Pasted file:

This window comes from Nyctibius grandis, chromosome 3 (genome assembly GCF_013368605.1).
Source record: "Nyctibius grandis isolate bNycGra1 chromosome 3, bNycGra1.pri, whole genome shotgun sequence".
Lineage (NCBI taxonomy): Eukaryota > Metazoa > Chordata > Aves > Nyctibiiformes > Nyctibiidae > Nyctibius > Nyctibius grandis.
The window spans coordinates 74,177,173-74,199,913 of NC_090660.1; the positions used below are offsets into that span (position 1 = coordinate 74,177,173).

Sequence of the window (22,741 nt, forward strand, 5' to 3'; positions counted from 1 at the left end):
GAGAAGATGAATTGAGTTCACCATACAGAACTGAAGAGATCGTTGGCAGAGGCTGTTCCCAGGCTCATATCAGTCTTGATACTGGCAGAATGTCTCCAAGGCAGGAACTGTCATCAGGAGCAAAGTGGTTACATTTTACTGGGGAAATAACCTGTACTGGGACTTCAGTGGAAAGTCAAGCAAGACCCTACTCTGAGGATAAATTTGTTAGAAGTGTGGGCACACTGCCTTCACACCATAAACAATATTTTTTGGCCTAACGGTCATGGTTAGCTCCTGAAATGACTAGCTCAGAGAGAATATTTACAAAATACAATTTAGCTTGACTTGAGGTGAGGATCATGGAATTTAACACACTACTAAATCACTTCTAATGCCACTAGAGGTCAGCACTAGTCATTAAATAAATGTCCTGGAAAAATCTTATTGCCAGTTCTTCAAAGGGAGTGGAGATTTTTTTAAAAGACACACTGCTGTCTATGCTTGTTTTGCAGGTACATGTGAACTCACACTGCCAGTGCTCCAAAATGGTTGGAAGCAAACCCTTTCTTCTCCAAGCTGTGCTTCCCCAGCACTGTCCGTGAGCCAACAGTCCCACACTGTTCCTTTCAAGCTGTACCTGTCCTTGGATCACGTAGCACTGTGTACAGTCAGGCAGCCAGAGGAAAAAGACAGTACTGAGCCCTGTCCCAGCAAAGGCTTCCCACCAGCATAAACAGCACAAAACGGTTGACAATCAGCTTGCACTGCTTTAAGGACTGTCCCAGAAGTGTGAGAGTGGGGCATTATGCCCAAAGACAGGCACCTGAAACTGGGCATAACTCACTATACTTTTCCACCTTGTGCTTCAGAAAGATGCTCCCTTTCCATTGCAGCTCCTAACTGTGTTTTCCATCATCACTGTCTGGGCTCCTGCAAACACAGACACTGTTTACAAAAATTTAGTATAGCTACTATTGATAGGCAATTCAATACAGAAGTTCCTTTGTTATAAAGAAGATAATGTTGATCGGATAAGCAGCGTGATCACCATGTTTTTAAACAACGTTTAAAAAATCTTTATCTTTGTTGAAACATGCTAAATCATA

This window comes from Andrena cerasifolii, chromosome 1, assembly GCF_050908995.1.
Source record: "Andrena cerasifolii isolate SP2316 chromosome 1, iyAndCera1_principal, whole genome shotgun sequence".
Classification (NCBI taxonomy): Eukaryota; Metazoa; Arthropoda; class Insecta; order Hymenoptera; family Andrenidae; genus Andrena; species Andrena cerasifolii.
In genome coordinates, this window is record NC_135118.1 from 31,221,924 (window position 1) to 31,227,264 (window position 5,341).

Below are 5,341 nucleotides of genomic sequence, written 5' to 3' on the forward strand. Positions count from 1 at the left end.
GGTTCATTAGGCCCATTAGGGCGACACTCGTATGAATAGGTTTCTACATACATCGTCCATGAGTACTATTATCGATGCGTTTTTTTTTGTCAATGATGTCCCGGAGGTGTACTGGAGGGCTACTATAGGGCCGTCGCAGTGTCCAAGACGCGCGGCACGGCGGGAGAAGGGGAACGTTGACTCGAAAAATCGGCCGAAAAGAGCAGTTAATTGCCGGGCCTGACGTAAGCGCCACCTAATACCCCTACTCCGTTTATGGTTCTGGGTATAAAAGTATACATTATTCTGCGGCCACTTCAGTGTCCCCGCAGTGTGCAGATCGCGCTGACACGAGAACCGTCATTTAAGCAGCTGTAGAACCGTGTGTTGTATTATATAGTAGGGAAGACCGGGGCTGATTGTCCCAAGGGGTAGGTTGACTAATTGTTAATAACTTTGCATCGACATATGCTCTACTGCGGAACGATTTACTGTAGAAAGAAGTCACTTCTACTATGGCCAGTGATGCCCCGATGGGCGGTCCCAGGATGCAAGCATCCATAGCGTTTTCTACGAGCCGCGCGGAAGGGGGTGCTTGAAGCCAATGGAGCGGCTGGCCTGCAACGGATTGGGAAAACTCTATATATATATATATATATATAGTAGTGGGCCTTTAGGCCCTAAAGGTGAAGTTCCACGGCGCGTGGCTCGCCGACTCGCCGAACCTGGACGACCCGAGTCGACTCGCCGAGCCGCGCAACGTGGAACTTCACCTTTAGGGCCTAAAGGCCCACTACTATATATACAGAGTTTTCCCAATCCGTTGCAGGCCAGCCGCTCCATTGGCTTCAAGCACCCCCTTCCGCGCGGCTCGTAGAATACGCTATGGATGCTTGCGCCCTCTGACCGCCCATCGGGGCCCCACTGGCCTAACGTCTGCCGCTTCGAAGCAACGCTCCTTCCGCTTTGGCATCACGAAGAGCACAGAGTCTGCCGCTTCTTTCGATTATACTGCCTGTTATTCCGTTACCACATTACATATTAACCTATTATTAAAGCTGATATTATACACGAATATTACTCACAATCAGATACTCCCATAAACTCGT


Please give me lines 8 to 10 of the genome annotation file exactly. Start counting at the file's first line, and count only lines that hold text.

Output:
Source record: "Andrena cerasifolii isolate SP2316 chromosome 1, iyAndCera1_principal, whole genome shotgun sequence".
Classification (NCBI taxonomy): Eukaryota; Metazoa; Arthropoda; class Insecta; order Hymenoptera; family Andrenidae; genus Andrena; species Andrena cerasifolii.
In genome coordinates, this window is record NC_135118.1 from 31,221,924 (window position 1) to 31,227,264 (window position 5,341).